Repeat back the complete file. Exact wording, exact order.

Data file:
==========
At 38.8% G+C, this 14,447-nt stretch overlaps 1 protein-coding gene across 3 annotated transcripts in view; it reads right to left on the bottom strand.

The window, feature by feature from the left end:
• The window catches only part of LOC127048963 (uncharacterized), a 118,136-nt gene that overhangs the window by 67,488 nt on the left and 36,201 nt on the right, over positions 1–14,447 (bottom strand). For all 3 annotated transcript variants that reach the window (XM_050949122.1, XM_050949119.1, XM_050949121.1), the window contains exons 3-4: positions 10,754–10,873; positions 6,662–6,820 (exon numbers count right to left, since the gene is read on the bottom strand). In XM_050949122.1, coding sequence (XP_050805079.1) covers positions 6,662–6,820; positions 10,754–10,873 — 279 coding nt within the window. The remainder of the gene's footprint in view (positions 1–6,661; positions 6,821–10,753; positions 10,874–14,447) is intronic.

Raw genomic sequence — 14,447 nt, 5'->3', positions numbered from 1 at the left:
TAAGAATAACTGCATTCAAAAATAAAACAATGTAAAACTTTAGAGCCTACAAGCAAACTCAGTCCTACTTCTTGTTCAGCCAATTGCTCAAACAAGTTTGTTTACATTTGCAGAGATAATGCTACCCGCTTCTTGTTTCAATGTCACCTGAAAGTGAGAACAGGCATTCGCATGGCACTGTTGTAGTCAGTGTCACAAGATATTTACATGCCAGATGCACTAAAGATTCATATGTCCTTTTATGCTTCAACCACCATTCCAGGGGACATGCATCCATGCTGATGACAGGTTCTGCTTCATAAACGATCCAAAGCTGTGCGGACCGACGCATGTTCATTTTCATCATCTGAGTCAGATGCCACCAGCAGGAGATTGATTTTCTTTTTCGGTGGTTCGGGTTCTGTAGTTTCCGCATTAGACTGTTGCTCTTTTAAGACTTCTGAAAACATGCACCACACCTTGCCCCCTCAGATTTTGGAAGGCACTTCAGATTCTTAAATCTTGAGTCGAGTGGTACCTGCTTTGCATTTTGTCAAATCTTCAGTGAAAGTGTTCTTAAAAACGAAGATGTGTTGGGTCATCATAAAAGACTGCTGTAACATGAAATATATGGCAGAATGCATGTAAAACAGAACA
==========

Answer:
At 38.8% G+C, this 14,447-nt stretch overlaps 1 protein-coding gene across 3 annotated transcripts in view; it reads right to left on the bottom strand.

The window, feature by feature from the left end:
• The window catches only part of LOC127048963 (uncharacterized), a 118,136-nt gene that overhangs the window by 67,488 nt on the left and 36,201 nt on the right, over positions 1–14,447 (bottom strand). For all 3 annotated transcript variants that reach the window (XM_050949122.1, XM_050949119.1, XM_050949121.1), the window contains exons 3-4: positions 10,754–10,873; positions 6,662–6,820 (exon numbers count right to left, since the gene is read on the bottom strand). In XM_050949122.1, coding sequence (XP_050805079.1) covers positions 6,662–6,820; positions 10,754–10,873 — 279 coding nt within the window. The remainder of the gene's footprint in view (positions 1–6,661; positions 6,821–10,753; positions 10,874–14,447) is intronic.

Raw genomic sequence — 14,447 nt, 5'->3', positions numbered from 1 at the left:
TAAGAATAACTGCATTCAAAAATAAAACAATGTAAAACTTTAGAGCCTACAAGCAAACTCAGTCCTACTTCTTGTTCAGCCAATTGCTCAAACAAGTTTGTTTACATTTGCAGAGATAATGCTACCCGCTTCTTGTTTCAATGTCACCTGAAAGTGAGAACAGGCATTCGCATGGCACTGTTGTAGTCAGTGTCACAAGATATTTACATGCCAGATGCACTAAAGATTCATATGTCCTTTTATGCTTCAACCACCATTCCAGGGGACATGCATCCATGCTGATGACAGGTTCTGCTTCATAAACGATCCAAAGCTGTGCGGACCGACGCATGTTCATTTTCATCATCTGAGTCAGATGCCACCAGCAGGAGATTGATTTTCTTTTTCGGTGGTTCGGGTTCTGTAGTTTCCGCATTAGACTGTTGCTCTTTTAAGACTTCTGAAAACATGCACCACACCTTGCCCCCTCAGATTTTGGAAGGCACTTCAGATTCTTAAATCTTGAGTCGAGTGGTACCTGCTTTGCATTTTGTCAAATCTTCAGTGAAAGTGTTCTTAAAAACGAAGATGTGTTGGGTCATCATAAAAGACTGCTGTAACATGAAATATATGGCAGAATGCATGTAAAACAGAACA